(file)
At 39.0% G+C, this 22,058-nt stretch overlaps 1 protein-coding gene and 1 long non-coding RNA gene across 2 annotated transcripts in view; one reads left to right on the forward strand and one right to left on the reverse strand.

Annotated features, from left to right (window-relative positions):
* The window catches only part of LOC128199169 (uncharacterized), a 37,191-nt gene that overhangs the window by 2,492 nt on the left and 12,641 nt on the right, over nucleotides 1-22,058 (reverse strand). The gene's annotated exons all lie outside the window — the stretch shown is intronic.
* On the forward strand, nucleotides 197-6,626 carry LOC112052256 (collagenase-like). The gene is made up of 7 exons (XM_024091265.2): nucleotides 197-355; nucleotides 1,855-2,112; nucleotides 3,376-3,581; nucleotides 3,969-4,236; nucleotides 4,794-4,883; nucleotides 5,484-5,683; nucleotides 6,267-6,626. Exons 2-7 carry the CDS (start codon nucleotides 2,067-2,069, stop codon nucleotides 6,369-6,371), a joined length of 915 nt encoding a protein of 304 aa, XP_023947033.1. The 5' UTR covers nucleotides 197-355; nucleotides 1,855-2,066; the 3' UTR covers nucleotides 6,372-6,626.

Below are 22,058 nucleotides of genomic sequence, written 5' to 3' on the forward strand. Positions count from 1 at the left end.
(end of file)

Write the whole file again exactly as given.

At 39.0% G+C, this 22,058-nt stretch overlaps 1 protein-coding gene and 1 long non-coding RNA gene across 2 annotated transcripts in view; one reads left to right on the forward strand and one right to left on the reverse strand.

Annotated features, from left to right (window-relative positions):
* The window catches only part of LOC128199169 (uncharacterized), a 37,191-nt gene that overhangs the window by 2,492 nt on the left and 12,641 nt on the right, over nucleotides 1-22,058 (reverse strand). The gene's annotated exons all lie outside the window — the stretch shown is intronic.
* On the forward strand, nucleotides 197-6,626 carry LOC112052256 (collagenase-like). The gene is made up of 7 exons (XM_024091265.2): nucleotides 197-355; nucleotides 1,855-2,112; nucleotides 3,376-3,581; nucleotides 3,969-4,236; nucleotides 4,794-4,883; nucleotides 5,484-5,683; nucleotides 6,267-6,626. Exons 2-7 carry the CDS (start codon nucleotides 2,067-2,069, stop codon nucleotides 6,369-6,371), a joined length of 915 nt encoding a protein of 304 aa, XP_023947033.1. The 5' UTR covers nucleotides 197-355; nucleotides 1,855-2,066; the 3' UTR covers nucleotides 6,372-6,626.

Below are 22,058 nucleotides of genomic sequence, written 5' to 3' on the forward strand. Positions count from 1 at the left end.